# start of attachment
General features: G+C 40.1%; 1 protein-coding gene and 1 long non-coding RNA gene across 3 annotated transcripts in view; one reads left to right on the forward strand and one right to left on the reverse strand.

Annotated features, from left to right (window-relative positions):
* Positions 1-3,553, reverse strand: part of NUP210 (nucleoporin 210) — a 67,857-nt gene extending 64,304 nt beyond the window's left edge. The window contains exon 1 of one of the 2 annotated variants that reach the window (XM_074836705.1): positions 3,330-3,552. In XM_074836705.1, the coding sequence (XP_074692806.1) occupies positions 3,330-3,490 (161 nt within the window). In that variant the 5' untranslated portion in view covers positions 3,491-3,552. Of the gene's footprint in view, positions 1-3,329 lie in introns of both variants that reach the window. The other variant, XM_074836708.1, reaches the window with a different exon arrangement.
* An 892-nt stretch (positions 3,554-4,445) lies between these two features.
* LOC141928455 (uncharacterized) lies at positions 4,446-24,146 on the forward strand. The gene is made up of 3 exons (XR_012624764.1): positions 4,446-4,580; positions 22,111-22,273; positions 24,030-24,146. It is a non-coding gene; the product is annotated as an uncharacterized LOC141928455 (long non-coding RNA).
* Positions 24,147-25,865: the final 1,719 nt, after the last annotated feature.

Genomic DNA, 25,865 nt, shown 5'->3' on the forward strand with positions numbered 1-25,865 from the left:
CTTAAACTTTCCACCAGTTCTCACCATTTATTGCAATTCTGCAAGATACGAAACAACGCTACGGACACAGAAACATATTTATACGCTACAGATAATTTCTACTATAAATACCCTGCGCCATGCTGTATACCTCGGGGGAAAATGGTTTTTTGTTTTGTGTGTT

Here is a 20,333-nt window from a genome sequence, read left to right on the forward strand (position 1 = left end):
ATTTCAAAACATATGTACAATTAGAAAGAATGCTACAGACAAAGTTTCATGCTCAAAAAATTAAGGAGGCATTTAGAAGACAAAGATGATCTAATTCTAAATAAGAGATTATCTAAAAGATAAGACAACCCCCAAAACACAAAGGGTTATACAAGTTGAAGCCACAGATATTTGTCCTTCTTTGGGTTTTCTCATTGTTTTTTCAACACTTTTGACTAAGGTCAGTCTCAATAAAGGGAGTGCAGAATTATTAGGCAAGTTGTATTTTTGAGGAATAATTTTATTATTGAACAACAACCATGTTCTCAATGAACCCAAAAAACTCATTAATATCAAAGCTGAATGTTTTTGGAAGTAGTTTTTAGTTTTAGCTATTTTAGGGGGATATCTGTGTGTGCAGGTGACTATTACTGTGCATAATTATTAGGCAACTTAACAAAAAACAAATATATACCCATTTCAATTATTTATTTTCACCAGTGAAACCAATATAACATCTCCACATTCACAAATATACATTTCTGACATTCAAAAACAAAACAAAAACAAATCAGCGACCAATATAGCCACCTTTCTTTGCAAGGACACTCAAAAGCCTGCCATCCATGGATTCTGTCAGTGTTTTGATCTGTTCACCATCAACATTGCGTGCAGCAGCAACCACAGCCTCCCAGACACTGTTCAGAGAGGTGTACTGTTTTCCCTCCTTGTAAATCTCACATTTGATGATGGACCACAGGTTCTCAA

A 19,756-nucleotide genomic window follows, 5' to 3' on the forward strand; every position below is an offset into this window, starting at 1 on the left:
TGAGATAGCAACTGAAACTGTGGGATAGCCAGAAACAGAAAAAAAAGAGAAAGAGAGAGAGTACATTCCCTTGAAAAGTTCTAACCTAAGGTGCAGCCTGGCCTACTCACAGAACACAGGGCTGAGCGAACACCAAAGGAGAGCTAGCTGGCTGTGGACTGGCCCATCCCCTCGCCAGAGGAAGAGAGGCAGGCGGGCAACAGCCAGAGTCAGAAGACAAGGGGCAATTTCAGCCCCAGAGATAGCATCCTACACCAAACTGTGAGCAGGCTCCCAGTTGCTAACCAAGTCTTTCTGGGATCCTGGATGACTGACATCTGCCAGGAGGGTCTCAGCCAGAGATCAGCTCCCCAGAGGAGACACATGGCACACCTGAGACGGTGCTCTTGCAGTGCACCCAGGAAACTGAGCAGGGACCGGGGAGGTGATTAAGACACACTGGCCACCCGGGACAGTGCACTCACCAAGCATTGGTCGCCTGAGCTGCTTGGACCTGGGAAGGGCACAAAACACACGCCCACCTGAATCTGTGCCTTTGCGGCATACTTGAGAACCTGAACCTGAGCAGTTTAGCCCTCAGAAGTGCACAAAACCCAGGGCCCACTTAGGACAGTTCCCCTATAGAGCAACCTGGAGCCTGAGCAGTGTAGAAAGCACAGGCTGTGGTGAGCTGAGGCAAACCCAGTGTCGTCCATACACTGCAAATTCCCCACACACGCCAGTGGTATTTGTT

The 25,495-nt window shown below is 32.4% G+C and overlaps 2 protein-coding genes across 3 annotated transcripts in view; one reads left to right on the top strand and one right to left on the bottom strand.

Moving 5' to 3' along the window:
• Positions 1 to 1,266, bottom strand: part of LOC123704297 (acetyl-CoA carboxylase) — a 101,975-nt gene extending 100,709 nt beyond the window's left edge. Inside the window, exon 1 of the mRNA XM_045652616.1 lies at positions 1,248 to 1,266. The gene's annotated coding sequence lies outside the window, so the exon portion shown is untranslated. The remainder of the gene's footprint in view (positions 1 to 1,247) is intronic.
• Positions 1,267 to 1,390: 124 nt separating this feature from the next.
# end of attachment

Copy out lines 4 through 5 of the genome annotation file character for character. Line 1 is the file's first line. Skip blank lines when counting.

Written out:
* An 892-nt stretch (positions 3,554-4,445) lies between these two features.
* LOC141928455 (uncharacterized) lies at positions 4,446-24,146 on the forward strand. The gene is made up of 3 exons (XR_012624764.1): positions 4,446-4,580; positions 22,111-22,273; positions 24,030-24,146. It is a non-coding gene; the product is annotated as an uncharacterized LOC141928455 (long non-coding RNA).